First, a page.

MIAMI GARDENS, Fla. -- Charlie Manuel will often talk about his regulars needing to produce their career averages for the Phillies to succeed.

Through 35 games, four players had done just that: Jimmy Rollins (.286 in 2011, .273 career), Shane Victorino (.289, .279), Placido Polanco (.354, .304) and Ryan Howard (.274, .278) had either exceeded or almost equaled their career batting averages.

The Phillies' offensive problems lie at the bottom of the order, which has been one of the worst in the National League.

Consider this: Entering Wednesday's game, Phillies pitchers had a better OPS (.554) than hitters from the eight spot (.504). Phillies second basemen (.557) and catchers (.574) each have the worst OPS in the league at their respective positions.

Wednesday brought change: The second basemen and catchers were 4 for 8 with three extra-base hits and three runs scored. That, however, was the exception to the rule.

Help, of course, is nearing. Chase Utley, owner of a career .894 OPS, will play his second rehab game Thursday for single-A Clearwater. Carlos Ruiz, who has a career .747 OPS, will also play Thursday for Clearwater and should be activated Friday when the Phillies begin a series in Atlanta.

Not surprisingly, playing a collection of backups and replacement-level players at second and catcher like Wilson Valdez, Pete Orr, Michael Martinez, Brian Schneider and Dane Sardinha has created something of a black hole in the bottom of the order.

"That's who we have and who we play," Manuel said. "We depend on them to help us. We've had guys who've done that. When we get Utley and Ruiz back, yeah, our lineup will be better."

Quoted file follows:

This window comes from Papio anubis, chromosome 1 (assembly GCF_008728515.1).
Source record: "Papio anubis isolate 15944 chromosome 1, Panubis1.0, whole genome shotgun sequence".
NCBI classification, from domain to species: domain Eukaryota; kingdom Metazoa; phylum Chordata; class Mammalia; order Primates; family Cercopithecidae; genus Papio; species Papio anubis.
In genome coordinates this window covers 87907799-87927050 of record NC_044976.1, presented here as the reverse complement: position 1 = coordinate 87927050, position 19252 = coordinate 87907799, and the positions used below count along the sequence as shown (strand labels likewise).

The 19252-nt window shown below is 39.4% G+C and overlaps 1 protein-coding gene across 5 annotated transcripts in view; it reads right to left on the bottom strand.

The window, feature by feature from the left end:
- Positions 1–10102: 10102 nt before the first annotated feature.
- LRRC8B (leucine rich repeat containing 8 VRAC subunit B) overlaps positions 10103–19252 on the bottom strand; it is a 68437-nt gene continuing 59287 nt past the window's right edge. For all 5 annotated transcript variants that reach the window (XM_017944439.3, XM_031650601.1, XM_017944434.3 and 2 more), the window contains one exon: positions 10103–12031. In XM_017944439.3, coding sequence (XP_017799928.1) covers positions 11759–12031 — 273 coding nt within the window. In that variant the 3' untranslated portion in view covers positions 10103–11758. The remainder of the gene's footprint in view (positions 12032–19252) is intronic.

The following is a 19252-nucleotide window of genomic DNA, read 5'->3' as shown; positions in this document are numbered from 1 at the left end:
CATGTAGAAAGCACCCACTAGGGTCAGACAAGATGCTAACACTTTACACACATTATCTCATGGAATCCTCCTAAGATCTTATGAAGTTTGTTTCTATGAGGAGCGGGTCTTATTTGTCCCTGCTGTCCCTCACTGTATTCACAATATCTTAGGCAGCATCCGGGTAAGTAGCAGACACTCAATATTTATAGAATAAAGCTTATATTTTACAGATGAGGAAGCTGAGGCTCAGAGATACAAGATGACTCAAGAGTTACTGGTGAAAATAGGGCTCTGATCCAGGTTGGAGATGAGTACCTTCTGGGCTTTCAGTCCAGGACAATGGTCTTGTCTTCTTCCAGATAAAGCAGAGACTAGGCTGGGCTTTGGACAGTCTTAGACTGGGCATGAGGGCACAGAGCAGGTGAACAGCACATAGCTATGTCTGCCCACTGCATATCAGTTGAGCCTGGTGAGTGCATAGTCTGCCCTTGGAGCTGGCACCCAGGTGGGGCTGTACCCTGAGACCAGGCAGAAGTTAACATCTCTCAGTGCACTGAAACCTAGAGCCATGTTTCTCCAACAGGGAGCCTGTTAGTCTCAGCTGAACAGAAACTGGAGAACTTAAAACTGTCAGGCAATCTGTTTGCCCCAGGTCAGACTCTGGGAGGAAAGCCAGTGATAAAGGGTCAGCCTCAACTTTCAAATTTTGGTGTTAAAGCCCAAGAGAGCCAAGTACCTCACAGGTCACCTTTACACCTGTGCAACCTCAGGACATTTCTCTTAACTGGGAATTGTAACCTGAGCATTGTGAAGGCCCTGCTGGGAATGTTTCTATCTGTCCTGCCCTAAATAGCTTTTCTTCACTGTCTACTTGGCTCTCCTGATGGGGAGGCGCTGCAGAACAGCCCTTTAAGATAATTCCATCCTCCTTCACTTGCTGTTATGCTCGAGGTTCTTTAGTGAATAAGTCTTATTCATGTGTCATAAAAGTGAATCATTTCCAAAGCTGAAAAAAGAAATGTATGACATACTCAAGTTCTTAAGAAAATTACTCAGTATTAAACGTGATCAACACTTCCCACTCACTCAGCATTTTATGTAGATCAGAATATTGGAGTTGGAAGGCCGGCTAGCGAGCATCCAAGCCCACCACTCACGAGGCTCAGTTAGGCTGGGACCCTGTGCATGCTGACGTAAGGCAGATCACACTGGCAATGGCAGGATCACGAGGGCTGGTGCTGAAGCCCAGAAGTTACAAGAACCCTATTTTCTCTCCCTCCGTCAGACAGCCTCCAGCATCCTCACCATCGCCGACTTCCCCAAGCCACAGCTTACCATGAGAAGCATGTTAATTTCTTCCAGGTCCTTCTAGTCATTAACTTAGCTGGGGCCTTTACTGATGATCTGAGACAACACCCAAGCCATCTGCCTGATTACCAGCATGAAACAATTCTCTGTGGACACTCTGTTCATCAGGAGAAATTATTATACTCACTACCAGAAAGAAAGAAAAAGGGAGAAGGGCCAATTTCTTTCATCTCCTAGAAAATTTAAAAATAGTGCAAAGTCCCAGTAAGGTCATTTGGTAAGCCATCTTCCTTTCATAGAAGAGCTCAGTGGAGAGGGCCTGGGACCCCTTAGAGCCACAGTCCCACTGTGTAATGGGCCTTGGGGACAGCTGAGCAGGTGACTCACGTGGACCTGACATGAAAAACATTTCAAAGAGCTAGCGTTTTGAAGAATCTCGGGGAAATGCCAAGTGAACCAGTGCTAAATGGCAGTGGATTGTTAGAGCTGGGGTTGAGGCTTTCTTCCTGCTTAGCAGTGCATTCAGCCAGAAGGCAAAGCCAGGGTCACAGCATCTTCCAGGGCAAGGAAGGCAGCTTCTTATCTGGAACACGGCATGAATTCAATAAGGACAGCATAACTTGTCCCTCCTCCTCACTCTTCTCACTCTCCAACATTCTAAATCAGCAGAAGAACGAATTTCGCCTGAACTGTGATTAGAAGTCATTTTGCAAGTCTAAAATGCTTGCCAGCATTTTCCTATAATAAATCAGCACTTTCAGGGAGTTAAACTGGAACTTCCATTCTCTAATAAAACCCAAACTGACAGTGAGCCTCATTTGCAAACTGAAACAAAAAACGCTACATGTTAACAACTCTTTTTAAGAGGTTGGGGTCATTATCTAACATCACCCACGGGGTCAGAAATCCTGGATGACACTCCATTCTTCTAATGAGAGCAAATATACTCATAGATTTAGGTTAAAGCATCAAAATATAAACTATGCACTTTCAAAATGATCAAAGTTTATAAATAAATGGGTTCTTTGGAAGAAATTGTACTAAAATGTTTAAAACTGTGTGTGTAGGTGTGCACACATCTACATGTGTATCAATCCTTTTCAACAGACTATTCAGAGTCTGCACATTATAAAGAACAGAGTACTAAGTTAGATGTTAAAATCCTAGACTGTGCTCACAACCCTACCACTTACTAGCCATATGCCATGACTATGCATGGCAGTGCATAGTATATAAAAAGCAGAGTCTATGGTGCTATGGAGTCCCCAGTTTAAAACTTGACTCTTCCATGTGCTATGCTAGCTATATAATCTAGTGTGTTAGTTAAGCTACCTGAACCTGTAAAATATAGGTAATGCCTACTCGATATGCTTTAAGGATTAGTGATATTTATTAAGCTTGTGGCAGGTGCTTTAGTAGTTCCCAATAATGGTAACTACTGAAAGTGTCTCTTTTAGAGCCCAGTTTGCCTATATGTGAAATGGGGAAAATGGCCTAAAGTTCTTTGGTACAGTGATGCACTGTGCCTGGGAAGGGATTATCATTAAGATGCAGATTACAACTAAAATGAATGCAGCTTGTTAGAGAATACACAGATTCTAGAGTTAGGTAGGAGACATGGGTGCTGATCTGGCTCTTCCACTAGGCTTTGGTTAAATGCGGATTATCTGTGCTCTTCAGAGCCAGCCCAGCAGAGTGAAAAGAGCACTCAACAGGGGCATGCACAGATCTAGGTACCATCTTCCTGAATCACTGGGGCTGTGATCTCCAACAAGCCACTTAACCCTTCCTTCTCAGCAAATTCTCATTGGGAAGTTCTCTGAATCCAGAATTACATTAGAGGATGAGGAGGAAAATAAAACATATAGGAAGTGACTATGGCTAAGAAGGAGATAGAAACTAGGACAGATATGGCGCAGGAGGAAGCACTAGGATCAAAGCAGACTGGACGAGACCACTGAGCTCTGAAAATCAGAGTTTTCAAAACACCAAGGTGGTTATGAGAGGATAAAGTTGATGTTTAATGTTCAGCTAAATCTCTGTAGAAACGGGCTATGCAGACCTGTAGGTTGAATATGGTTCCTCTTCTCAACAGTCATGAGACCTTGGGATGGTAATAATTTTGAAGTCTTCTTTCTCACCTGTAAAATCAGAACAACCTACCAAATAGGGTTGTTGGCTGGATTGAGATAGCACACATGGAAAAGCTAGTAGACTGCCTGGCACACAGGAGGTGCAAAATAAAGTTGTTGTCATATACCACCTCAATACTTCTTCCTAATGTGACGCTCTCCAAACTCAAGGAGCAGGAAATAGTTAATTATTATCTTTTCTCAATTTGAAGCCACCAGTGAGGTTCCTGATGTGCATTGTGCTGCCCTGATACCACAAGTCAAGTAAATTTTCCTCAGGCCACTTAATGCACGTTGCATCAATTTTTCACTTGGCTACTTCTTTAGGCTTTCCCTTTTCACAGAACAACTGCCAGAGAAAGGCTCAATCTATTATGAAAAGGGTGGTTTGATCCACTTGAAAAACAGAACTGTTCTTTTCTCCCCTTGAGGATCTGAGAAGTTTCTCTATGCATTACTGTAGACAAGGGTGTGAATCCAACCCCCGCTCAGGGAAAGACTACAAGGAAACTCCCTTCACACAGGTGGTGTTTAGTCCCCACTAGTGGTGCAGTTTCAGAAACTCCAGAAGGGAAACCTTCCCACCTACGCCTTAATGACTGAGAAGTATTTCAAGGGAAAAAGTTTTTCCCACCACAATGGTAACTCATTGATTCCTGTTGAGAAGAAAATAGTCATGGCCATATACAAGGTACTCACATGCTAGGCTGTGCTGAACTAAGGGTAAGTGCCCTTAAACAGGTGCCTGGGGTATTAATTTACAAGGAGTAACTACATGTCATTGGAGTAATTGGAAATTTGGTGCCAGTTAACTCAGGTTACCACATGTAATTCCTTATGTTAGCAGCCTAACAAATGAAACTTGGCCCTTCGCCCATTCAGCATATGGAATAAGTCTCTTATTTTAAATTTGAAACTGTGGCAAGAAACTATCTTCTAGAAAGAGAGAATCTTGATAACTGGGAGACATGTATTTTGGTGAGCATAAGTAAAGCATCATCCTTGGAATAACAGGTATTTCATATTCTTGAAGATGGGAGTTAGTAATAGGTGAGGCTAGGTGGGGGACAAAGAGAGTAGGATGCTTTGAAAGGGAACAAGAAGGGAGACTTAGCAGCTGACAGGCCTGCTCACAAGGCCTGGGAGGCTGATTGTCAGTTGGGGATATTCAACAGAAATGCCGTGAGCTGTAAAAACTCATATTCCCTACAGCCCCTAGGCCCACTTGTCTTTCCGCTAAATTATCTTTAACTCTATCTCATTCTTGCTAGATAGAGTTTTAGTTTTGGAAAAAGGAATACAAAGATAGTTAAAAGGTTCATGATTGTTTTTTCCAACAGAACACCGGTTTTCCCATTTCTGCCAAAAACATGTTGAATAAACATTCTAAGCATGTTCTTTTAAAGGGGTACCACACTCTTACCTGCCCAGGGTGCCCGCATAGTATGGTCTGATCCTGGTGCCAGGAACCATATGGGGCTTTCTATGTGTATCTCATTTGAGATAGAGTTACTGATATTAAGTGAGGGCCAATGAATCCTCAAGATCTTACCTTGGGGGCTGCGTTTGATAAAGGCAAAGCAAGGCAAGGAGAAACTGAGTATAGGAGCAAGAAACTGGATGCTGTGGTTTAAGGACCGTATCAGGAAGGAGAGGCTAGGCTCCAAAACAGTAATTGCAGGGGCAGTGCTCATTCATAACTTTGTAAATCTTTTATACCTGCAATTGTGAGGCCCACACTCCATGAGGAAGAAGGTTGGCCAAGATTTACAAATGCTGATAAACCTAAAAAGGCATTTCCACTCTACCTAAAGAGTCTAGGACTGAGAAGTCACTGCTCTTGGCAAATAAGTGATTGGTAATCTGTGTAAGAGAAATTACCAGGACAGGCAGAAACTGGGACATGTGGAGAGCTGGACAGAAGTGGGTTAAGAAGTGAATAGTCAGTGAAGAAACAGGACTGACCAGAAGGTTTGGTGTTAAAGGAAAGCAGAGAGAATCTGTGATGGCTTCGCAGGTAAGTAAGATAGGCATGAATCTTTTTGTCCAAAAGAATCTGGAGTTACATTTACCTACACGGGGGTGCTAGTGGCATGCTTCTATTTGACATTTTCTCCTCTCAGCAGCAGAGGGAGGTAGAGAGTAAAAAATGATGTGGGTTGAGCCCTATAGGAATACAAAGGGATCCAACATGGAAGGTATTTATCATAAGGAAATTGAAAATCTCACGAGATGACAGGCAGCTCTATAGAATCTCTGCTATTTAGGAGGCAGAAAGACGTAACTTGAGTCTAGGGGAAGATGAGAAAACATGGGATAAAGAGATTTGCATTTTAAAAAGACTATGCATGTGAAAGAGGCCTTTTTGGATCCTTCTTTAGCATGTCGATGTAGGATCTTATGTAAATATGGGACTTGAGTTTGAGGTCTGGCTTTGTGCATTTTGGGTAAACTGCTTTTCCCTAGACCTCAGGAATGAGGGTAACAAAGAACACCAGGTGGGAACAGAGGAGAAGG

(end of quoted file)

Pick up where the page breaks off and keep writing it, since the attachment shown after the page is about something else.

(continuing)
It hurt especially in Tuesday's tight game. With the bases loaded in the second and no outs, Sardinha failed to put the ball in play, striking out. Roy Halladay struck out looking before Rollins grounded out to second.

As Manuel pointed out afterward, even if Sardinha hits into a double play, the Phillies score a run.

In the third inning, the bases were loaded again, this time with two outs. Orr swung at the first pitch and grounded out to short.

When Orr came to bat in the seventh inning of Wednesday's game, he had one extra-base hit. By the time the game ended, he had tripled his total.

Manuel called Orr's seventh-inning double the hit that turned the momentum of the game.

The manager has attempted to mix and match at both vacant positions so as to not wear anyone out. Orr has started frequently at second of late. Schneider has most of the starts behind the plate, but the manager is weary of overusing the 34-year-old catcher. He left with a strained left hamstring Wednesday and could need the disabled list.

Incredibly, Houston Astros pitchers have a better OPS (.593) than Phillies second basemen and catchers (in about half of the plate appearances). Clearly, the Phillies should have kept J.A. Happ (5 for 11 at the plate) to bolster the lineup.

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